As I sit here watching round one of the playoffs and think of the developments related to the New York Rangers in the last two weeks I can only admit that this piece is mostly ceremonial. For those of you who have read my sporadic blogs or happen to follow me on Twitter, part of the pride I take in finding trends related to the Rangers is the timing involved – aka seeing or saying something before most others do not. This post, let’s look at how lacking finish impacted the Rangers trends throughout the season.
Hot shooting but slipping play
When I last checked in on 3/27, the Rangers were in the midst of a 3 to 4 week regression of their shot percentage that, coupled with their somewhat above-average play, led them to a 19 point month with a 9-6-1 record. April ended up being a better month for their record, but the Rangers playoff chances was all smoke and mirrors. Most public models had their playoff probability peaking towards the end of March at around 20 percent, and while NYR kept winning due to hot shooting or timely goaltending, their actual play in terms of controlling the game (shots & scoring chances) began to slip.
Before we take a look at who stood out, player wise, I just want to state how puzzling it was to me for Quinn & Co. (the & co. being anyone who may have discussed the lineup with Quinn – assistants and management) to lock into a lineup that was clearly benefitting from some hot shooting. Throughout April the Rangers looked flat and uninspired, and yet instead of experimenting with other lineup options available (namely, balancing the forward lines with youth and mixing up the Top 4 Defense) the staff decided to stick with essentially the same lineup they found around Game 25.
This, unfortunately, was the third season in a row where only injuries led to somewhat significant lineup changes leading into a game. I believe this is/was a major weakness of Quinn as an NHL coach, who in theory had the final say on the lineup card, and I hope whoever is chosen to replace him does not strictly adhere to the “well, we won last game, so no changes” logic.
We’ll keep it very direct for the goaltending: Igor Shesterkin had another good year at even strength and should be the established starter come October. Georgiev had a better end to the year and is a somewhat capable backup. This split that he somehow continues to accomplish where he does really well on the PK but not at even strength is a bit astounding, to be honest (it’s the fourth straight year of it).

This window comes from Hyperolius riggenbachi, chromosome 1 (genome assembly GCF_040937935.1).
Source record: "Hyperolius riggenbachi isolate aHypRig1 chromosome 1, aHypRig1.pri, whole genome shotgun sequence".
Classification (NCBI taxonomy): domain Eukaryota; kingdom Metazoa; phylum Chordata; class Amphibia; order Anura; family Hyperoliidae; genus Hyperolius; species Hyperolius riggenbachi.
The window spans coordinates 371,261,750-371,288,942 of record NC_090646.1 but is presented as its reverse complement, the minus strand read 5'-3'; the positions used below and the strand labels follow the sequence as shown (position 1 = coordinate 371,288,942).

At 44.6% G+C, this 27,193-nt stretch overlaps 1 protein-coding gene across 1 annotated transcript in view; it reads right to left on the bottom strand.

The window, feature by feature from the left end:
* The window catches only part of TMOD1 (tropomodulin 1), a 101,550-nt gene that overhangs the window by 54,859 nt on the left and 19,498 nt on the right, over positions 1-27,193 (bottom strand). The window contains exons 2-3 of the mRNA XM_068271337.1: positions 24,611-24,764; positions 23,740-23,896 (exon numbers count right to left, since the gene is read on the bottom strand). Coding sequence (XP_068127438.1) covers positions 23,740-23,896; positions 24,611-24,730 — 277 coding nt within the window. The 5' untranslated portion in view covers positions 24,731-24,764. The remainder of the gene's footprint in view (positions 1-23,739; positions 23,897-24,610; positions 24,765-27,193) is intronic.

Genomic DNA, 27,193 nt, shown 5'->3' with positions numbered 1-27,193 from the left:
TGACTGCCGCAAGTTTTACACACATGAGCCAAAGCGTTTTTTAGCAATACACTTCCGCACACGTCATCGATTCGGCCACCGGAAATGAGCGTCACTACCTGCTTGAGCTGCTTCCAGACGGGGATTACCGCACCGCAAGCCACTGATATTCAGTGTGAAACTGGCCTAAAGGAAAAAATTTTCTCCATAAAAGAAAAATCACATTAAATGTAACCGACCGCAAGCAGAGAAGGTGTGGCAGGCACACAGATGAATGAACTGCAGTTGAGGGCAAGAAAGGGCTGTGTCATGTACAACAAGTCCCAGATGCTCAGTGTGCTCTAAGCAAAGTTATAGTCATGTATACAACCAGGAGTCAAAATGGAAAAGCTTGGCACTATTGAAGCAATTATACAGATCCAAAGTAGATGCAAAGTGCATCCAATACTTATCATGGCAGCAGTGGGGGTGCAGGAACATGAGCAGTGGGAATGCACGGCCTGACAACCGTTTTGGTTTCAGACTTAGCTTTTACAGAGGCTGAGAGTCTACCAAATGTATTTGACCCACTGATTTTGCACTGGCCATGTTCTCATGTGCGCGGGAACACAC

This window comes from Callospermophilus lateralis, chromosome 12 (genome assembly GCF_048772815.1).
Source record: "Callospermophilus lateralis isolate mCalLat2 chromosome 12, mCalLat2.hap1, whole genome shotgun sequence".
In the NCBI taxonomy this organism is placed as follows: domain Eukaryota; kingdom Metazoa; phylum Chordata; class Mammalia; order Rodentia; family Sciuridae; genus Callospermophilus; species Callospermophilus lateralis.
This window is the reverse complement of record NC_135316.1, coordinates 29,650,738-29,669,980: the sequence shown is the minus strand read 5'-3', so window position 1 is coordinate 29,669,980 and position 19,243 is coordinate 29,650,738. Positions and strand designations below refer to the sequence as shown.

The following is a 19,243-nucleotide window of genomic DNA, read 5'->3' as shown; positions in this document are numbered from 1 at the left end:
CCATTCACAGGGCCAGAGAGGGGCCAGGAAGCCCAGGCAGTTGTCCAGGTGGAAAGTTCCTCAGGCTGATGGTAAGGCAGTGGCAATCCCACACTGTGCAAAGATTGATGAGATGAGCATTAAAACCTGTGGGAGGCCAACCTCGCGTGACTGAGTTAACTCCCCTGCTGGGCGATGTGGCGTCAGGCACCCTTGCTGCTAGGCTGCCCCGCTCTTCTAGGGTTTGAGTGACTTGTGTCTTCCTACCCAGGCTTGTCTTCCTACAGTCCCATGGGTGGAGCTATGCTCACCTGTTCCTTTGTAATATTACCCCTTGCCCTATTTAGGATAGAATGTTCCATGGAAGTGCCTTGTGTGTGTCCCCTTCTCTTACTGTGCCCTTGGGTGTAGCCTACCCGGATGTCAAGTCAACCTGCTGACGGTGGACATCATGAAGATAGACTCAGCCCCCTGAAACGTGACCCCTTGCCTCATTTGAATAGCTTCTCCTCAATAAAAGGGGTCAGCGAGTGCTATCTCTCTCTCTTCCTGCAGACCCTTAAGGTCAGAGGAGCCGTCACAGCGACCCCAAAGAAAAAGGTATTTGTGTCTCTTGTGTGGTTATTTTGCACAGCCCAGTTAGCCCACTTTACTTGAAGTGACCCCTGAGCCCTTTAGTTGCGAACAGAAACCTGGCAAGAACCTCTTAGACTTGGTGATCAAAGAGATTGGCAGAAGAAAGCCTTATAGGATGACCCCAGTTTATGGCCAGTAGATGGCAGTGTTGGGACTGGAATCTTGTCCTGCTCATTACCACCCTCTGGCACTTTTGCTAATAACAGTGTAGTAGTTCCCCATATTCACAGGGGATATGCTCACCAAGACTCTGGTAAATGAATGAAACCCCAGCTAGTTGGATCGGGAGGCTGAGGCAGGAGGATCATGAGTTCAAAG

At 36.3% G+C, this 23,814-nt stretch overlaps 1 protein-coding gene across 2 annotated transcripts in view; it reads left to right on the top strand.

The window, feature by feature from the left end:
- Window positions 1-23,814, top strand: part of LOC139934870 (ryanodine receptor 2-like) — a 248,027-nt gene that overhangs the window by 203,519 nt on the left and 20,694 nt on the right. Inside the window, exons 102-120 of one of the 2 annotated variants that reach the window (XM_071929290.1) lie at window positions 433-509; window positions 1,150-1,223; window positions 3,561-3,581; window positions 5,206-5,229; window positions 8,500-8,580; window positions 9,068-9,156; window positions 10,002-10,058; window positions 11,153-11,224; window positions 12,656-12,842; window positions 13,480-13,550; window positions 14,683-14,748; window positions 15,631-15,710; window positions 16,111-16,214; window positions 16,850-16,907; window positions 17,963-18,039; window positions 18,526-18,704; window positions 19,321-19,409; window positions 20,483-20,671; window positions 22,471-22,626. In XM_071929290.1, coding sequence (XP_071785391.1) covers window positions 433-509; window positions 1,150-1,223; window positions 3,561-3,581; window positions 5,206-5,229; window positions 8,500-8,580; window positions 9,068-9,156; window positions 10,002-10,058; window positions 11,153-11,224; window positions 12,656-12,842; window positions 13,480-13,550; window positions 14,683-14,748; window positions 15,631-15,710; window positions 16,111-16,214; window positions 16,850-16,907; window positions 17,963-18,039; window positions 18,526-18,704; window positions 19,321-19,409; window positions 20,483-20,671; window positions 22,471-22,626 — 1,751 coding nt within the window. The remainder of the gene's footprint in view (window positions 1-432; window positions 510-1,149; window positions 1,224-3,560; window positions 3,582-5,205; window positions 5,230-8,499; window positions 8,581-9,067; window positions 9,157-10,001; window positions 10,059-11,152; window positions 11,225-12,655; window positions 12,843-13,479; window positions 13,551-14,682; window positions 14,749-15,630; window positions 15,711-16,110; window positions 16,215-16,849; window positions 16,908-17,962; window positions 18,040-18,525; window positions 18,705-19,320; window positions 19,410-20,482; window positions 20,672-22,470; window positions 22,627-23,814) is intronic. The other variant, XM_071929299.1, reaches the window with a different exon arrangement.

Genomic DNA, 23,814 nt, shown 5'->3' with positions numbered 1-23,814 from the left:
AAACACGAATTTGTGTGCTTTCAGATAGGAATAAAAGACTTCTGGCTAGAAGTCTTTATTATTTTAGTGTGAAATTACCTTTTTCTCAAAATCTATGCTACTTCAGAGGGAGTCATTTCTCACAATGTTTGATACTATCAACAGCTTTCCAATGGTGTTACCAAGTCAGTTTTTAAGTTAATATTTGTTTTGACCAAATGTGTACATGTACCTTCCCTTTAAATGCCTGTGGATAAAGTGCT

The Game Control charts for the Forwards and the Defense are sorted by the gap in their last 23 GP (since 3/28) and their season total number (largest positive gap on the left, to the lowest on the right). A few things jump out at me for the forwards. First, the overall play dropped off for almost everyone (which goes right back to NYR being flat during most of April). Second, despite the constant usage of Blackwell as a winger to Strome (even with the intermittent replacement of Kravtsov), the pair simply could not make it work even with Panarin on their left.
Also, it should be encouraging that as the month of April went on, Kreider saw less TOI while slightly improving his metrics. This is a positive to me because his place on a contending NYR team moving forward is likely in the middle six – and very possibly on the third line. Depth is king.
Oh – I guess I’m obligated to say that Howden was better towards the end of the season. But when the bar is on the floor and you still can’t break the 100 average, it’s not really a success story.
We’ll start with the positive on defense, which should be obvious on the chart, in that Jacob Trouba was getting very good results before his season-ending injury. While he is a popular name to throw around as a way to move a contract and remain very cap-flexible, I’d just overall be surprised if it happens. He returned to a level of overall effectiveness that matched his early Winnipeg years this past season, so hopefully the Rangers can wise up and pair him with Lindgren (which will allow Trouba to freely generate offense – his historical strength).
As for the rest, I think it can be simply summed up with two points. First: Lindgren-Fox stopped getting dominant results and were well below average for the first time in their careers. This should’ve been all the coaching staff needed to mix up the Top 4 Defense, but here we are. The last point brings us to Libor Hajek, who was once again one of the worst defensemen in the league. The talk of the offseason will be NYR going after Eichel or some other big 1C fish, but in reality they also need to remove the known bad of Hajek & Howden, as this will likely net them 3-4 points in the standings (at least) if they’re replaced with average NHL players.
Final team trends
Despite all my complaining about the inability for Quinn & Co. to find the right lineup I do think this season should be considered a mild success. While Jacques Martin was not kept on by Chris Drury, I think the biggest takeaway for this young team was their ability to grade out as an average defensive team in terms of expected goals against. As you can see in the chart above, it was a massive year-over-year improvement and was one of the best NYR teams since the shot-location era started for that metric.
Overall, NYR is still in a good spot. I firmly believe that the next coach will benefit from balancing both the forwards and the defense into better working complements. This starts with pairing Lindgren with Trouba and either Miller or another option with Fox. With that balance, forward lines can be found that can likely lead to younger players seeing more TOI while proven veterans like Kreider can slide down the depth chart and, hopefully, feast on the opposition’s lesser players. Who knows, maybe it’ll even lead to the Rangers being “tough to play against” … otherwise known as being a good team that wins.